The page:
Given below is a description of three of the most influential Republicans in the history of the United States. These members of the Republican Party represent its political motivations and beliefs during different eras.
The first Republican and 16th President of the United States, Lincoln is one of the most famous leaders of the country. He was part of the Whig Party until the formation of the Republican Party in 1854, whose anti-slavery beliefs attracted the young man and got him involved in politics once again after a lull. He was chosen as the Presidential candidate for the 1860 elections for his more moderate views on slavery and because he was from Kentucky, one of the Western States.
He won the election with almost no support from the South, and soon afterwards a number of Southern States declared themselves as the Confederate States of America, triggering the chain of events leading to the Civil War. In 1863, he gave his famous Emancipation Proclamation, ordering the freedom of all slaves in the rebelling states. While freedom was not immediate granted, it was a huge moment for slavery abortion in the United States. The same year saw the famous Gettysburg Address being made by Lincoln, which was one of the most significant speeches of American history.
Lincoln’s views reflected that of the Republican Party during its early years; a liberal viewpoint that focuses on the abolishment of slavery, resulting in the Thirteenth Amendment of 1865 that made slavery illegal.
Theodore ‘Teddy’ Roosevelt was the 26th U.S. President and one of the most famous ones in American history. He served under the 1st U.S. Volunteer Cavalry, called Roughriders, during the Spanish-American War. He joined the Republican Party and, on becoming President, focuses his efforts on making the United States a powerful nation. He described his foreign policy with the proverb ‘Speak softly but carry a big stick’, and he played a major role in the expansion of the U.S. Navy. He sent naval envoys to various countries as a demonstration of the country’s power.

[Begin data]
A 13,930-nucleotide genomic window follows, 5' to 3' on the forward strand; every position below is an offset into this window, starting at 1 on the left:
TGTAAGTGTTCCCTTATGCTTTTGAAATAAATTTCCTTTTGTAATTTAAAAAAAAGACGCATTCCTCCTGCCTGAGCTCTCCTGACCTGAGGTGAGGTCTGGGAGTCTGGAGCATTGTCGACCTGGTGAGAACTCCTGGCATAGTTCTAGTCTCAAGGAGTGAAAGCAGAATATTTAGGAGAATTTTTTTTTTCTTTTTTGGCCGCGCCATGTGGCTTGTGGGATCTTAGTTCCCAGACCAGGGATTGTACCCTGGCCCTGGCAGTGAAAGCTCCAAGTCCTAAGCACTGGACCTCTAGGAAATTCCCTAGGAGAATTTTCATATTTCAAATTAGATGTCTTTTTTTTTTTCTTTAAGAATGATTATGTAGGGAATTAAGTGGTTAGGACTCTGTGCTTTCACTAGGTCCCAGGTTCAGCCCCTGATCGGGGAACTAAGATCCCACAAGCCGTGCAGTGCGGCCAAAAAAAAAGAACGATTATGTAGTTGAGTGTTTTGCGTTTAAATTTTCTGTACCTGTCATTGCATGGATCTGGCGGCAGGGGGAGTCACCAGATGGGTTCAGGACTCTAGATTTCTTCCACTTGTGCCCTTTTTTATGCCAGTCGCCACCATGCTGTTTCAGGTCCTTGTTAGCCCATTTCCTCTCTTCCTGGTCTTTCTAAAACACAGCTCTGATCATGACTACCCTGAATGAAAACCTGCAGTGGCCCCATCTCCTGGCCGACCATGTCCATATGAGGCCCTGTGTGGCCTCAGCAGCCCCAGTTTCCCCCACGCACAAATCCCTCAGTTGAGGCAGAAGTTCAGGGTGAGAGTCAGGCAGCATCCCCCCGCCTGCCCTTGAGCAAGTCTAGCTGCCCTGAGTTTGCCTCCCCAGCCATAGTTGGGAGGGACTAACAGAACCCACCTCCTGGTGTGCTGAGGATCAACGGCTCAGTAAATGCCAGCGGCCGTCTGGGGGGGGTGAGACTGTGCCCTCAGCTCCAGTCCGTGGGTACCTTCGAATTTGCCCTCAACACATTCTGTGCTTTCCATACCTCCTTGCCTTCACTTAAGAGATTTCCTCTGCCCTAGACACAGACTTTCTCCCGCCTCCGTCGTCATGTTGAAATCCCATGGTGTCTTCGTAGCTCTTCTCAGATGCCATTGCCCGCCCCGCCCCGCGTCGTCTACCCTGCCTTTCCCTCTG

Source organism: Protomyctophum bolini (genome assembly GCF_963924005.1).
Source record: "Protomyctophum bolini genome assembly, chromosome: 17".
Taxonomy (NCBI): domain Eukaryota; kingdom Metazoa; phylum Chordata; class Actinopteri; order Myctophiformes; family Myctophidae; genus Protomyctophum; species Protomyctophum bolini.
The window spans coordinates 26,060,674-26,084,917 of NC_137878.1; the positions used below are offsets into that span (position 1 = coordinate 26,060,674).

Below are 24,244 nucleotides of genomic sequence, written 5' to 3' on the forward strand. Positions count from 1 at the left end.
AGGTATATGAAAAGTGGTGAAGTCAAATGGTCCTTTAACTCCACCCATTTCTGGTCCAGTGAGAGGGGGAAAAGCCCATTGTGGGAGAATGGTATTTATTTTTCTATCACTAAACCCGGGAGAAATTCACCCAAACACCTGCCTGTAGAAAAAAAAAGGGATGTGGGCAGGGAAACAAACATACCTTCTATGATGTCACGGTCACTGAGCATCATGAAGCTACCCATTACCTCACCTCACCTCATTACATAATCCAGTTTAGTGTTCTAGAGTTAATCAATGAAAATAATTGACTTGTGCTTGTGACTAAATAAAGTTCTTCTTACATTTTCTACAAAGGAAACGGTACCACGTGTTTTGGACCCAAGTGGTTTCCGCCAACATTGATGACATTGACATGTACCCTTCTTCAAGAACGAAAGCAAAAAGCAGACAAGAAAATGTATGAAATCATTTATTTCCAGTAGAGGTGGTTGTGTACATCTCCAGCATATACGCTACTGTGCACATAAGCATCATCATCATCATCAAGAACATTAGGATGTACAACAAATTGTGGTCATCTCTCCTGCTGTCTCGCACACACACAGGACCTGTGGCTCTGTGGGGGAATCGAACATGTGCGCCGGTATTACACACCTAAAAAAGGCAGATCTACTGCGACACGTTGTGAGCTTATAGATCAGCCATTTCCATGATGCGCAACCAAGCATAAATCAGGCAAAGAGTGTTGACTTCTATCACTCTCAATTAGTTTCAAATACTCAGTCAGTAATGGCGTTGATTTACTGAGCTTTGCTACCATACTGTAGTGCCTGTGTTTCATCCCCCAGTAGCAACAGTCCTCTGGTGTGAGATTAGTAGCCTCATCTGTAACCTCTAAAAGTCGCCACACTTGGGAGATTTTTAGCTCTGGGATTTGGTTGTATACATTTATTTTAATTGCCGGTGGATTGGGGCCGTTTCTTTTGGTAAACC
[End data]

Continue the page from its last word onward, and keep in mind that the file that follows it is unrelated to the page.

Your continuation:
Roosevelt was extremely active in foreign policy, building the Panama Canal and ending the war between Japan and Russia in 1905. He won the Nobel Peace Prize the following year for his efforts. Within the country, he strived to give American equal opportunities for success under his ‘Square Deal’ policies. These included regulation of big businesses, support of labor laws to protect the working class, protection of the environment, and regulation of drugs and meat. His policies formed the foundation for the expansion of the government later on, a belief that the Republican Party does not share any longer.
A successful second leading man in movies, Ronald Reagan became increasingly active in politics towards the end of his acting career. He later became the eldest man to be elected President of the United States during the period from 1981 to 1989. A man of strong conservative values, Reagan was a Democrat until 1962, when he shifted to the Republican Party. This was during a time when the Democrats were becoming more liberal and the Republicans more conservative. Reagan is known for his aggressive policy against Russia, created the biggest peacetime military buildup in the history of the U.S. This buildup significantly increased the country’s foreign debts.
Towards the end of his political career, he became friendlier towards Russia as he developed a strong friendship with his Russian counterpart, Mikhail Gorbachev. He was also famous for his ‘Tear Down This Wall’ speech at the Brandenburg Gate in West Germany, expressing his desire for peace between the Soviet Union and the West.
- The Republican Party Platform
- History of the Republican Party
- Republican Presidents
- The Birth Of The Republican Party
- Republican Party Beliefs
- What is the GOP Convention?
- Donald Trump on Foreign Policy
- Republican Views on Civil Rights
- Differences Between Democrats and Republicans
- Republican Views on Foreign Aid